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A Spanish Proverb on Taking Productive Breaks



“How beautiful it is to do nothing, and then to rest afterward.”

Spanish Proverb


When we study music, we study forever. There is no great arrival. The road does not end.

There may be short-term goals and deadlines, such as a performance or recording. We may graduate from a program or course. But then we’re on to the next.

It’s what James P. Carse calls an “infinite game”. We win simply by playing.

But sometimes we need to step away and refill the proverbial well.

This Mark Black quote agrees: “Sometimes the most productive thing you can do is relax.”

Sure, if we take too many days off, we have to regain our momentum, and that can be hard.

But for long-term success, we do best to think long-term. And that means we allow ourselves a break now and then to “do nothing, then rest afterward.”


“How beautiful it is to do nothing, and then to rest afterward.”

Spanish Proverb









Allen Mathews

Hi, I’m Allen Mathews. 


I started as a folk guitarist, then fell in love with classical guitar in my 20’s. Despite a lot of practice and schooling, I still couldn’t get my music to flow well. I struggled with excess tension. My music sounded forced. And my hands and body were often sore. I got frustrated, and couldn’t see the way forward. Then, over the next decade, I studied with two stellar teachers – one focused on the technical, and one on the musical (he was a concert pianist). In time, I came to discover a new set of formulas and movements. These brought new life and vitality to my practice. Now I help guitarists find more comfort and flow in their music, so they play more beautifully. Click here for a sample formula.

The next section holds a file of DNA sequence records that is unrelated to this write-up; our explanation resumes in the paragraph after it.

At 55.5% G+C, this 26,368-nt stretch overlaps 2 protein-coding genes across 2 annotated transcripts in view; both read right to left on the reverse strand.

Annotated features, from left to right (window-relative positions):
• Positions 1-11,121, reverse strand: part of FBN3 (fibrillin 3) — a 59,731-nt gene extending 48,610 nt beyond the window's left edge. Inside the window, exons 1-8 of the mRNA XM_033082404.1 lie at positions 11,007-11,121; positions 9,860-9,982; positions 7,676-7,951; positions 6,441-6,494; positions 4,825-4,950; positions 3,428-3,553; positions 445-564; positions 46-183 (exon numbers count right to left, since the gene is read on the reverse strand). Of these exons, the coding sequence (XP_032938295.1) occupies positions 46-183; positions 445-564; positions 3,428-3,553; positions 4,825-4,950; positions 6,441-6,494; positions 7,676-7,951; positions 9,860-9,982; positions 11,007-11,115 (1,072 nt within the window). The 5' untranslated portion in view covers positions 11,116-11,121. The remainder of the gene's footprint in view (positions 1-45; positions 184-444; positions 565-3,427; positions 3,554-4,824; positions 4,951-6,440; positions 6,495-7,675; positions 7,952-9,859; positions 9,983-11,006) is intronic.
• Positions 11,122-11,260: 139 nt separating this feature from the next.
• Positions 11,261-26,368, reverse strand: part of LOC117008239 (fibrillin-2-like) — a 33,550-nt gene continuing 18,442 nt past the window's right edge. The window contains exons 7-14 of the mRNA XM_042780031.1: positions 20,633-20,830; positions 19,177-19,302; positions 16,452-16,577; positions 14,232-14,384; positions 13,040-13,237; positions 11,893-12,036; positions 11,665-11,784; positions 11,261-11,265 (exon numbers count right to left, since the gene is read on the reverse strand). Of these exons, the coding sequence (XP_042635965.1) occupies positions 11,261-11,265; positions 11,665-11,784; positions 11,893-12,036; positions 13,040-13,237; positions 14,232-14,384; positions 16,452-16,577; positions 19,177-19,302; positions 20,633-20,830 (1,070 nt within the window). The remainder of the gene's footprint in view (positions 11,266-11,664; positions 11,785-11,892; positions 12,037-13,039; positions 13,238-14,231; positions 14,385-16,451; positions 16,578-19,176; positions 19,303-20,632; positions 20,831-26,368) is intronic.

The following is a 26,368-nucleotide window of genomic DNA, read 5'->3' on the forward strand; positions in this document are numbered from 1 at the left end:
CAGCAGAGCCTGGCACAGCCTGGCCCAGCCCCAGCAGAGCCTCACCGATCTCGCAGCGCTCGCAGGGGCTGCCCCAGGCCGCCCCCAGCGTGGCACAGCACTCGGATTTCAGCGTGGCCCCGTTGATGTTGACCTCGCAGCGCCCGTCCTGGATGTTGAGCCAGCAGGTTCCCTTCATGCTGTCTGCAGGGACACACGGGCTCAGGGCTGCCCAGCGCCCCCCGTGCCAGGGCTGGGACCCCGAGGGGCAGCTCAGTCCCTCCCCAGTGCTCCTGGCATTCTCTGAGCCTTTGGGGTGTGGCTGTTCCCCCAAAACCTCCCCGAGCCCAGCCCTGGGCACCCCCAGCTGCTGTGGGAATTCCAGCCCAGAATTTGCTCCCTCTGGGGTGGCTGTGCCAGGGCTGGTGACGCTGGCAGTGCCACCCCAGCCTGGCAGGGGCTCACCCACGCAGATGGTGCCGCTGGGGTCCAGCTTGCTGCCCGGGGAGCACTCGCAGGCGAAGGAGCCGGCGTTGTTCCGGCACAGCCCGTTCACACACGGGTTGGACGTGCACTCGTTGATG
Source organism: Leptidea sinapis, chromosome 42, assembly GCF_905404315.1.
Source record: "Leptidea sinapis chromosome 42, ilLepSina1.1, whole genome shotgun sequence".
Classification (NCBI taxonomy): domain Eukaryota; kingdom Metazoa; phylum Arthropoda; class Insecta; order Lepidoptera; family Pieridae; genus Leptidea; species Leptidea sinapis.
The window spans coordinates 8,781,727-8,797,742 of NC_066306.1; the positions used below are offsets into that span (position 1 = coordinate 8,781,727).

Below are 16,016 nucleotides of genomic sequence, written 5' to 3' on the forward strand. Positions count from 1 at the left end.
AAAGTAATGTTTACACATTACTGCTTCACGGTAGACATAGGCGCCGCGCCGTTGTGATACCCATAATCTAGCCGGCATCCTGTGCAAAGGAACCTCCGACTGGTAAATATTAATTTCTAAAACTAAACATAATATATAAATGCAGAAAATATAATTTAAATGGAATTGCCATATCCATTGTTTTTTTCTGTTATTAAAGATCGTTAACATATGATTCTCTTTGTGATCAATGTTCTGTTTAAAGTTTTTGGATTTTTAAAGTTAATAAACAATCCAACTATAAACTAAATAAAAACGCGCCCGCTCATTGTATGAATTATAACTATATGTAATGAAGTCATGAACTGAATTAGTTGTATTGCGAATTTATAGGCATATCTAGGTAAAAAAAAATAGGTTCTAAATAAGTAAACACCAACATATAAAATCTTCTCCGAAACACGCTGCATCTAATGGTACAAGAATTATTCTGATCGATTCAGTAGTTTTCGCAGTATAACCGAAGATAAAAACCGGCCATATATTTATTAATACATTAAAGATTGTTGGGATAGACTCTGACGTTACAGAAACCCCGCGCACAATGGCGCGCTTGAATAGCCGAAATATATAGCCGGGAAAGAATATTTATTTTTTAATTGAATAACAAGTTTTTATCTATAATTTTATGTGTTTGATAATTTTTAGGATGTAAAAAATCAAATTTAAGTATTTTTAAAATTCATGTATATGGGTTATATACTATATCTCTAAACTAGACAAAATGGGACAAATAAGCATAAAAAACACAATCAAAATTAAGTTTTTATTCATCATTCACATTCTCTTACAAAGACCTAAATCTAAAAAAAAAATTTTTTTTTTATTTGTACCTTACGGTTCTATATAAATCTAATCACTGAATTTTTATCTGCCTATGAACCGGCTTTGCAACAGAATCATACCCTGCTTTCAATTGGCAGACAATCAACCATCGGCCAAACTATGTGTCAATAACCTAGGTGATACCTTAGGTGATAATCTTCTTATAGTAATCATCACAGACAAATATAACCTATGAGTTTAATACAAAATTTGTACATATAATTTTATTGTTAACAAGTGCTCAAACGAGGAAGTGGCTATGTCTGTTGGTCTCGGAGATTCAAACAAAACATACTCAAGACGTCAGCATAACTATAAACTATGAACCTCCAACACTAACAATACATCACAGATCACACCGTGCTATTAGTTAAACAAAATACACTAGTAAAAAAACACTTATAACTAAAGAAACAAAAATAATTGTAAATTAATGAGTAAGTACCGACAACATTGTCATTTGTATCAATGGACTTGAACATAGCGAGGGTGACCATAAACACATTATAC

Thanks to you (you are my only teacher) in only a few months I've gone from very basic beginner pieces to having just completed learning Bach's Gavottes 1&2 in good form and execution. As a non-classical electric guitarist who has always used a pick and never his fingers, this has been no small feat!


-Gregg Olson

This is the ideal starting position for me. As a relative beginner with no teacher this is helping me enormously in developing good technique and not falling into bad habits. I no longer feel (A) That it's a struggle to learn a new piece and (B) That I am alone in my endeavors. My advice is to try The Woodshed program. It is fantastic and will not only bring up your playing but his explanations of musical concepts as you go along put things into perspective.


-John Andersson



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